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What is informative writing?
Informative writing classifies, describes and gives factual information about people, animals, things or phenomena … but it doesn’t have to be boring!
With the right techniques, an informative text can engage the reader, make them laugh or cry, and keep them on the edge of their seat – all while conveying information about a topic.
‘Creative non-fiction writers do not make things up; they make ideas and information that already exist more interesting and often more accessible.’
– Lee Gutkind
The umbrella of informative writing is vast and widely varied. It includes texts such as news articles, factual recounts, non-fiction books, posters and infographics, documentaries and biographies.
How do you teach students to write a great informative text?
It’s not as hard as you think!
If you wanted to teach someone a new language, would you start by asking them to have a conversation? Or would you teach them vocabulary, pronunciation and common phrases, letting them practise before they build up to full sentences? The latter approach is what will help any new learner to improve and become proficient over time.
Teaching your students to write an informative piece involves training them to think like authors. You’ll need to help them understand what great informative writing looks like and the skills writers use to create the biggest impact.
Break down writing
Break down writing into bite-sized chunks. The key is to keep it simple, keep it fun and keep repeating it.
The Seven Steps does this by breaking down writing into seven key techniques that professional authors use (learn about each Step).
It’s vital when teaching these techniques that you practise them separately. We call this chunking and it’s one of the Five Secrets to great writing. Chunking helps to ensure the learning intention for each writing lesson is clear and focuses on a specific Step or skill for students to improve.
Teach the basic structure of informative texts
You can’t build a car if you don’t know the parts that make the whole. It’s the same with writing.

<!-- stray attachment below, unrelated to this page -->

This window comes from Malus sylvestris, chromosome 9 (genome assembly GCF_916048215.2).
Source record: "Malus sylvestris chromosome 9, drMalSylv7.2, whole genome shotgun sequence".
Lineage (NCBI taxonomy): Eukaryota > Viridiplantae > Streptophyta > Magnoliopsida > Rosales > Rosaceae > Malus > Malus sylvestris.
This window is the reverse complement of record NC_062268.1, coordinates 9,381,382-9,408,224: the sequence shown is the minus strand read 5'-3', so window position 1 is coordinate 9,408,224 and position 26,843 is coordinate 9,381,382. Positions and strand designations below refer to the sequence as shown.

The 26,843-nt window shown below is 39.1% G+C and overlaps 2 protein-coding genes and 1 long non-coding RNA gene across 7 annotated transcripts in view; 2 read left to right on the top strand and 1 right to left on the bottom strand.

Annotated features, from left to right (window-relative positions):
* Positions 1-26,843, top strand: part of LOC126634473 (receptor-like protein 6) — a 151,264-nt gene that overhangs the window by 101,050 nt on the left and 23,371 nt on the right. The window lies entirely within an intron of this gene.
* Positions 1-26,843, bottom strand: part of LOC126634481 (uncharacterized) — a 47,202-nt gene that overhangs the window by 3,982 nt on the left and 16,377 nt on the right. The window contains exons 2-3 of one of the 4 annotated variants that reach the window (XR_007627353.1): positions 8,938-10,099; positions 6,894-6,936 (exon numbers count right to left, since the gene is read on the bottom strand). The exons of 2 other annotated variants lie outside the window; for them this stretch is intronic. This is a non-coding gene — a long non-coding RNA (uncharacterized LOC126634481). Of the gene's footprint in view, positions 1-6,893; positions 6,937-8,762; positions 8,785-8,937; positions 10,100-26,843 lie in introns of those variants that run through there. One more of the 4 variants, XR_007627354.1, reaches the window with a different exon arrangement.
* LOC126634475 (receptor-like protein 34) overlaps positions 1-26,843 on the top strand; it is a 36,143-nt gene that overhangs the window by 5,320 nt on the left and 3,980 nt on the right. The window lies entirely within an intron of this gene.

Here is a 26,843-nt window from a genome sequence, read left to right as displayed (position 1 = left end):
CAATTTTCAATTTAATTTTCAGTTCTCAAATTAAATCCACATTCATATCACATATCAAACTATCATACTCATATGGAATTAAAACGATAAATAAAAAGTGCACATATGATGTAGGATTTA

Did you know that most popular informative texts follow a similar structure? Understanding this basic structure will improve your students’ informative writing by giving them a framework around which to build their texts.
The best way to learn is by seeing examples, and the good news is that there are examples everywhere, including articles and websites, advertisements, documentaries, and even TikTok videos. Immerse your students in a range of different informative texts.
Teach students to think first, write second
Once students understand the basic structure of an informative text, explicitly teach them how to plan before they start writing. Give them a topic and help them to brainstorm research questions so they can identify what to write about and find the most interesting facts.
To create an original and engaging piece, students need to have LOTS of ideas. Teach students that their first idea is rarely their best idea because it is the one everyone else thinks of – brainstorm 10 ideas to get one great idea.
Practise every day!
Another secret to great writing is that repetition builds muscle memory. Just like working out at the gym, the more you train, the stronger your muscles get. The more your students practise using the techniques, the better their informative writing will become.
Whether it’s a full lesson or five minutes first thing in the morning, never underestimate the power of repeatedly and consistently practising writing skills.
For fun, simple, daily writing exercises, check out the Seven Steps Informative Writing Prompts.
Informative Writing Resources
Explore more! Make informative writing fun with these great Seven Steps classroom resources.
Planning for informative writing
Explore ready-made resources and discover how to teach the key concepts behind each Step.
Writing samples and exemplars
See the difference the Seven Steps can make with student samples and discover how professionals use the Seven Steps techniques in informative texts.
Want to try Step 2: Sizzling Starts in your classroom tomorrow?
You can! Follow the link below and head to our guide to transforming your students’ introductions.
Become a Seven Steps school
Training and resources to transform student engagement and writing data.
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